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‘Crock Of Gold’ Director Julien Temple Aims To Capture Essence Of Elusive Pogues Frontman Shane MacGowan – For The Love Of Docs

'Crock of Gold'

With music documentary Crock of Gold, director Julien Temple got his shot at A Few Rounds with Shane MacGowan, the celebrated artist, best known as the composer and frontman of Celtic punk band The Pogues.

Juxtaposing never-before-seen archival footage, family photography and animation, the project proved fascinating to Temple, on a number of levels, but it wasn’t one he’d long envisioned taking on. In fact, as an artist who had been ensconced in the punk world since the late 1970s, the director felt like he was done covering the scene. “You know, I keep saying I’ve done all I need to do about punk rock, and put the lid on it,” Temple told Deadline’s Anthony D’Alessandro, during a For The Love Of Docs panel, “but it keeps coming out of the grave and strangling me again.”

Temple’s reluctance to tell MacGowan’s story was further supported by his first-hand knowledge of the artist. “I was the first person to ever interview Shane [on film], in 1976,” the director said. “His reputation and legend precedes him, doesn’t it? He’s not the easiest person to make a film about, I don’t think.”

The person who convinced Temple to make the film was MacGowan’s longtime friend, Johnny Depp. The three-time Oscar nominee would ultimately sing the artist’s praises, alongside Bono and Nick Cave, as one of Crock of Gold’s documentary subjects.

“I’ve known Johnny a long time, as well, so I started thinking about it, and then I thought, wow. What an amazing subject this man is. What amazing music, what amazing lyrics, but also, what an extraordinary trajectory through life,” Temple explained. “It’s like if Keith Richards hurled a javelin, this guy’s thrown one about three times as far.”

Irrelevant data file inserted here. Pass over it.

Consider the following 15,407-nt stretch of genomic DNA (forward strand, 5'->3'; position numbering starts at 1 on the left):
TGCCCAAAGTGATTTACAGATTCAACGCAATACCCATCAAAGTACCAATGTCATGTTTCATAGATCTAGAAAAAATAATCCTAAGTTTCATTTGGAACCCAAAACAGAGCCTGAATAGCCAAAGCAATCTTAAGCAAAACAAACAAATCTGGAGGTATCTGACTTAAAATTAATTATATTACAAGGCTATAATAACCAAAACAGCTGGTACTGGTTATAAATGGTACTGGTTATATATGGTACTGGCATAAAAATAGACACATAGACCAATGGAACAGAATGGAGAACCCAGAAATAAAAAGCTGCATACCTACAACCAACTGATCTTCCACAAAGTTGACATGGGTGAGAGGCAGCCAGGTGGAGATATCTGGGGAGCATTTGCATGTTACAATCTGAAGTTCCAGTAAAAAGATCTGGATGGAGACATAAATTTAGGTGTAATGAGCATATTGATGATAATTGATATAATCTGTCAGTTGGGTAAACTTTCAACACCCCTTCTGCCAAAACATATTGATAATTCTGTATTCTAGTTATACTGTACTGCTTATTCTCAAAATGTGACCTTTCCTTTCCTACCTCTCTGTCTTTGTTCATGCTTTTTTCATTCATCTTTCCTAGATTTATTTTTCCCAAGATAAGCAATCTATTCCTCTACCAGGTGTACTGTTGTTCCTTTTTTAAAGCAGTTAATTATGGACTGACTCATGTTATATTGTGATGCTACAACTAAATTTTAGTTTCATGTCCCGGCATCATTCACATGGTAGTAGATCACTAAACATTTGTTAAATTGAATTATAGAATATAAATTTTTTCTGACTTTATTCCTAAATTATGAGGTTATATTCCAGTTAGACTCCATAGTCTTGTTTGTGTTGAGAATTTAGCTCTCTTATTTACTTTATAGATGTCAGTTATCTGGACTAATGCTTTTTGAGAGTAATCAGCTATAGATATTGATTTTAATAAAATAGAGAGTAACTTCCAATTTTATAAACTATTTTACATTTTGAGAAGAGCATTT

Aspects to MacGowan’s life that appealed to the director included the “wonderful tragedy [and] triumph in the man,” as well as his cultural identity, as an Irish musician raised in England.

“It’s been kind of written out of English school history, what happened between England and Ireland. So, it was interesting on that level,” Temple said. “I think of the films I’ve done as all joining up to be one big map of this post-war English cultural history, and certainly, the Irish-London-Shane MacGowan thing was a gap in that map. So maybe it was meant to be.”

When Temple first announced that he’d be making Crock of Gold, he compared MacGowan to an elusive snow leopard in a David Attenborough film, whose force of personality he could only hope to capture on camera.

In conversation with Deadline, Temple expounded on that idea, and the traps he tried to set, to bring out the truth of the man. “The biggest trap we laid was in [County] Tipperary, at the farmhouse that he spent so much time as a child in. It’s an extraordinary house because it’s unchanged. It was like being in the 18th century,” he said. “We lit the fire and had it burning for about a week, so the house was nice and dry and warm for him, and we waited every day for him to get in the car from Dublin. The trap was set, but the snow leopard never showed.”

From the director’s perspective, MacGowan’s elusiveness reflected the musician’s desire to assert a level of creative control over the film. “He just refuses to do things, to the extent you find yourself completely painted into a corner, almost. So, you’ve got to be more inventive and try to bust out of that. I hope the film shows his influence, his imprint in that way,” Temple said. “The difficulties of the shoot, I do believe, probably made it a better film in the end. So, the snow leopard knows what he’s doing, I think.”

Last month, Crock of Gold won the Special Prize of the Jury at the San Sebastián International Film Festival. For more from our conversation with Temple about the Magnolia Pictures doc, click on the video above.




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